The Drivers of Tropical Deforestation: A Twenty-First Century View

February 15 - February 15, 2012 Host US Forest Service International Programs Seminar Series

The Drivers of Tropical Deforestation: A Twenty-First Century View 
 
In the last decade, scientific studies have shown fundamental changes in the forces causing tropical deforestation. Twentieth-century views emphasized population growth, peasant farming and firewood collection as the most important causes, but more recent research points to urbanization, changing diets and commercial agriculture particularly soy, beef and palm oil as the main drivers of deforestation today. Dr. Boucher will explain these changing views and their implications for policies for reducing greenhouse gas emissions from deforestation and forest degradation.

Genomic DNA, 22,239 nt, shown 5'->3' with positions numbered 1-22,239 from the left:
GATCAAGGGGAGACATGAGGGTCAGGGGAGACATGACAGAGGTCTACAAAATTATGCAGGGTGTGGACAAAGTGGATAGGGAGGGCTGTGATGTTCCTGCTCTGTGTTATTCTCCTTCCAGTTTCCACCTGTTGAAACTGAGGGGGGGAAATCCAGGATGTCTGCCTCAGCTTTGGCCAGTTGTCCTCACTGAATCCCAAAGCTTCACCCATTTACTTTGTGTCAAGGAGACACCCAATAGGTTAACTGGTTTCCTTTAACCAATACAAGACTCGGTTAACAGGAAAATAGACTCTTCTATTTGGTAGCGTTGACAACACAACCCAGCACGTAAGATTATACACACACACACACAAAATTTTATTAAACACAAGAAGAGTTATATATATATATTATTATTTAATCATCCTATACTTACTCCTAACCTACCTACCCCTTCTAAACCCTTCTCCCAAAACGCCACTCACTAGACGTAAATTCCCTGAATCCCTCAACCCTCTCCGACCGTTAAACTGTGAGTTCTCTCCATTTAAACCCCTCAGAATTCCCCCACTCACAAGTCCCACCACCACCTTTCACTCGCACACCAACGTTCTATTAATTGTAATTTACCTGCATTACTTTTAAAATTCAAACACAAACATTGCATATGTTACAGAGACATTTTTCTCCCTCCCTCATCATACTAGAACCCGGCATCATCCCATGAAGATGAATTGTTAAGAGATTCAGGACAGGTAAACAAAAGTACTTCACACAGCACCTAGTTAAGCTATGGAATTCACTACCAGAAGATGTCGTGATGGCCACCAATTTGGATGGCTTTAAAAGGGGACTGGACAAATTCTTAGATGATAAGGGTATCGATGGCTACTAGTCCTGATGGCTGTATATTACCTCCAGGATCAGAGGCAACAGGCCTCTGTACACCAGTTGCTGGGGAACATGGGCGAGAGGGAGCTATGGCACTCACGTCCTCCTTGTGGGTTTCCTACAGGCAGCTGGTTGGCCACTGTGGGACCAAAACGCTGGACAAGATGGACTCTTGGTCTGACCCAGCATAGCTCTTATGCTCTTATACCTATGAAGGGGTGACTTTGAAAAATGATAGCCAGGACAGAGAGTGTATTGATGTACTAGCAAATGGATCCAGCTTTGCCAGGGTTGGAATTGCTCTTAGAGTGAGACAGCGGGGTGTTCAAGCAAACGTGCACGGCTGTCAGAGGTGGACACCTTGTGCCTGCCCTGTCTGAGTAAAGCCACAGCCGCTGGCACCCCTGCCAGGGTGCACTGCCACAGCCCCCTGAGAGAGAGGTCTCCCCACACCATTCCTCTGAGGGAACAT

About the Speaker 
 
Doug Boucher is the director of climate research and analysis at the Union of Concerned Scientists in Washington. He received his B.A. from Yale University in 1971 and his Ph.D. from the University of Michigan in 1979, and came to UCS after many years as a professor of biology at Hood College, the University of Québec and McGill University, as well as four years as Chief of Staff for Rep. Bernard Sanders in the U.S. Congress. He focuses particularly on land use issues and coordinates the Tropical Forest and Climate Coalition, which has brought together about two dozen environmental NGOs and major businesses to promote provisions to reduce deforestation in U.S. legislation. He has also been active in the international climate change negotiations. He is the author of about 80 articles in English, French and Spanish on a wide array of ecological, agricultural and other science-related topics. 
 

April 2018

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